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Are You Writing Irresistible Lies?

Stephen Marsh

Stephen Marsh Copywriter

I always think it’s interesting to look at how copywriters strike a balance between honesty and deceit.

Fragonard - The Swing. Do lies get any more irresistible?

On the one hand, good copy is honest, frank, and upfront. That doesn’t change. But, as copywriters, we’re routinely called upon to lie. How many times do you use ‘I’ or ‘We’ in copy, but really you’re speaking as the client? How often do you take on a different personality to get the right voice for a certain piece?

Part of our job is pretending to be somebody we’re not. But that’s okay.

Telling A Seductive Lie

The techniques that we use as copywriters are the same techniques that people use in their personal lives all the time. The way that we communicate with customers draws on the same social skill that we use to communicate with our family, friends, lovers.

When I first started out as a copywriter, I knew a girl called Lucy. She was a great friend and somebody I could always turn to, just a phone call away when I was overjoyed, heartbroken or just bored.

One day, the roles were reversed – she turned to me for support. That was unexpected.

She was inconsolable. I’d never heard anything like it. You see, Lucy was in love. His name was Alex and he was kind, and thoughtful, and honest.

Or so she thought.

In fact, he had been lying to her for all thirteen-and-a-half months of their relationship. He had lied about almost everything – his education, his high-flying job, his first girlfriend. He had even gone so far as to tell her these stories about a younger brother that, it later transpires, didn’t even exist.

As you can imagine, Lucy was devastated. Being terrible at dealing with situations like this, I went with my gut. I set about telling her that he was worthless, that the way he had acted was reprehensible, and that she was better off without him.

Lucy didn’t agree. She told me something that I’ll always remember – “I loved those lies more than anything.”

And, with some reluctance, I must admit that Alex was very good at what he did. He created a world that was rich with detail and incredibly enticing.

He had told a story from a fictional perspective, because that was the most attractive thing that he could do.

Lying Isn’t Always Bad For Copy

I think we can learn two different things from Lucy’s story.

First, it tells us that lies can be irresistibly attractive, as they were to her. With the freedom to make the quotes in your press release neater, or the copy on the blog post a more elegant version of events, it becomes easier to keep hold of readers from the first line to the last.

It also tells us that there are good times and bad times to lie! Although no customer is going to be upset if they find out the decision-making process detailed in a case-study is streamlined, it might be problematic to lie about the specifics of a product or service. Like Lucy, customers want to be absolutely sure of what they are getting!

Oh, and finally, it proves the seductiveness of lies, and the incredible way that fiction can be used to emphasise a point, or show it in a more memorable way.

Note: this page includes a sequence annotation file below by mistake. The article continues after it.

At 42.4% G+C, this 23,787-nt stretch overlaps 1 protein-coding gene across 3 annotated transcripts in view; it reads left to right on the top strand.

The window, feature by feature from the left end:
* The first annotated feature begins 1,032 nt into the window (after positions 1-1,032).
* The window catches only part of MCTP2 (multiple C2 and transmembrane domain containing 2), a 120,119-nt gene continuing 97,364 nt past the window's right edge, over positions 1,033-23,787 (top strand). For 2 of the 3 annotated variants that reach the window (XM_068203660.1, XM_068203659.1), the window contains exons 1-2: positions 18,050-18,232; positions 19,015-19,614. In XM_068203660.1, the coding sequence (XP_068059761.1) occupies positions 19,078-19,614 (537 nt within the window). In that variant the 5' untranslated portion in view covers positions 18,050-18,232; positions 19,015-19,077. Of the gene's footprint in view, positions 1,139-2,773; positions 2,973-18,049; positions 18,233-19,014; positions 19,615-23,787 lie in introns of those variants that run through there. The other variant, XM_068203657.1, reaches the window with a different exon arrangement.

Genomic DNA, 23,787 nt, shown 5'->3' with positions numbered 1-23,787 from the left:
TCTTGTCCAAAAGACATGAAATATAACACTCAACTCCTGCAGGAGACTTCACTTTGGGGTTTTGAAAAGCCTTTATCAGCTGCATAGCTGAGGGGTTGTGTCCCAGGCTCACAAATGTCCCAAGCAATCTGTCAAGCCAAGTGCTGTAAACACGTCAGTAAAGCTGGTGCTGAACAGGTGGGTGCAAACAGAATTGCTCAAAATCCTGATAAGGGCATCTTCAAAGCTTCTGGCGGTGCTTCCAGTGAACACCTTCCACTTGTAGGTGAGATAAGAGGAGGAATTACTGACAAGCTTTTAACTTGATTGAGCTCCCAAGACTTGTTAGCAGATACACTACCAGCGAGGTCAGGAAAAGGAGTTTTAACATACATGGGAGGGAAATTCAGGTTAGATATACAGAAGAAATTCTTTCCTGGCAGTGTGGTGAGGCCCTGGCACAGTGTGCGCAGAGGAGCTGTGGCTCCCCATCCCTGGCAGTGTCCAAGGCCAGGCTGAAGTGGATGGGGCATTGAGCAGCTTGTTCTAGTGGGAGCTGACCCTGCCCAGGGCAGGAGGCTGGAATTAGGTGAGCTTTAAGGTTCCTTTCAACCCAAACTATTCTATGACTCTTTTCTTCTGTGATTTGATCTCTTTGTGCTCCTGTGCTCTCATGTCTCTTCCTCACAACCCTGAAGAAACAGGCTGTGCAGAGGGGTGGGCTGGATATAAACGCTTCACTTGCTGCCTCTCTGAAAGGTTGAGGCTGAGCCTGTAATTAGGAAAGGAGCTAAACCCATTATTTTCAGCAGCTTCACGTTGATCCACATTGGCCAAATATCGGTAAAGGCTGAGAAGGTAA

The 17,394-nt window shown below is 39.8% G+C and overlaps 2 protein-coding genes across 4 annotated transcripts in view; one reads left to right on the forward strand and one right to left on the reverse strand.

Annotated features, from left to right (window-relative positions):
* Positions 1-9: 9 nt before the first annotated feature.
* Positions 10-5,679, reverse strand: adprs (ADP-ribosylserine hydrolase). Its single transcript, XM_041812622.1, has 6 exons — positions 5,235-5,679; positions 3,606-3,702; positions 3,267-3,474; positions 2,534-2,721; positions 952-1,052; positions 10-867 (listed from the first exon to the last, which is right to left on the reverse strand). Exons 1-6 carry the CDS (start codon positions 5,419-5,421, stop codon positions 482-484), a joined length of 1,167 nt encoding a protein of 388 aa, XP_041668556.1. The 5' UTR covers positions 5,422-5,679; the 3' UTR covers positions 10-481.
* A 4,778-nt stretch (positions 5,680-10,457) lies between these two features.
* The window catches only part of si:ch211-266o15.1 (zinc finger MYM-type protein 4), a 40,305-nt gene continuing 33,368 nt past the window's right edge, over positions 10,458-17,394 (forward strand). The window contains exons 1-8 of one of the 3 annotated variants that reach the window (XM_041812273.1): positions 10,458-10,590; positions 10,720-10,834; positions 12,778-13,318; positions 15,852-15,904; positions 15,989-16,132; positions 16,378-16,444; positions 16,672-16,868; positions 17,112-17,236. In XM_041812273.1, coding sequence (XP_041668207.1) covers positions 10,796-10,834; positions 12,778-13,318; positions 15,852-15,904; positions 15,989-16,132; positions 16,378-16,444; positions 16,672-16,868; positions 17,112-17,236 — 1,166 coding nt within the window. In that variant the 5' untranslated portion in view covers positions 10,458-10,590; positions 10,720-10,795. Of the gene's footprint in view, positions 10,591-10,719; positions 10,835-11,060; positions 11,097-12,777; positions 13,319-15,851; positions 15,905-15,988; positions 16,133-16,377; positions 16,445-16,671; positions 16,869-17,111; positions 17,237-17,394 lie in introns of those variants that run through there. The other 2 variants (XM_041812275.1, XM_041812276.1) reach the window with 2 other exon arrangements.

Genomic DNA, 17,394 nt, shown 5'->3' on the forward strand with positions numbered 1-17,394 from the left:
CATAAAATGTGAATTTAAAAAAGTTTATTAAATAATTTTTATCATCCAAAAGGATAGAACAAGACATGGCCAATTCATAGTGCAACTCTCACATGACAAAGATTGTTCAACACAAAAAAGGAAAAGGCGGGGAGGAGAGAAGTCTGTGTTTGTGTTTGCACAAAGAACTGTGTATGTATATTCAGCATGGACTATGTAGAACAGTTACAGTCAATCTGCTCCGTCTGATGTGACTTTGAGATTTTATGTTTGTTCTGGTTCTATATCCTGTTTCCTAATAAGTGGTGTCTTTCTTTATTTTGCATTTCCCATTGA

Because – as I’m sure you’ve gathered – I’ve never known anybody called Lucy.

  • Fragonard - The Swing. Do lies get any more irresistible?

Comments

13th July 2012

Copywriting With Lies | Stephen Marsh Copywriter Blog

[…] recently published a blog post about lying in copywriting at the Pro Copywriters Network. Head over and read it for more on this […]

18th July 2012

Jackie Barrie

LOL. Love your last line.

On the other hand, I was tasked with editing a semi-biographical novel for a client. I changed some things to make the story flow better for the reader. He refused to accept the changes because “that’s not what really happened”. Sigh.

19th July 2012

Stephen Marsh

Hi Jackie

Thanks for your comment.

The point stands even more if we’re talking about fiction, or at least a medium where you are expected to dramatise!

Nothing worse than novels or movies where they haven’t taken a few liberties with the truth. It just doesn’t make for drama.

When it comes to fiction, even based on truth, I believe that simply stating the facts doesn’t do any story justice!

24th March 2015

Bryan Winchell

Nice blog post, Stephen.

I used to write in journalism and studied a bit of PR in college, but now just write fiction because well, it’s fun to lie…or is it, in the case of writng fiction, not a lie but a made-up world? Yet I love to bury truths about life in the middle of all these lies.

Anyway, I found this because I had this thought, “Is all copy writing a lie” and typed that into my search field and found this post. I am sure it’s A LOT more complicated to call what copy writers write as Either Truth Or Lies…because, well, because most of reality is more than either/or.

That said, I would imagine that copy writers with integrity struggle with this issue, especially if a client is offering you big bucks or great perks to write what they want. So I am interested in this dilema and am looking for more insight into that if anybody cares to share, or has read articles about it on line!

Anyway, appreciate you sharing this Stephen. I think you are a good writer and probably a great copy writer!

What do you think?

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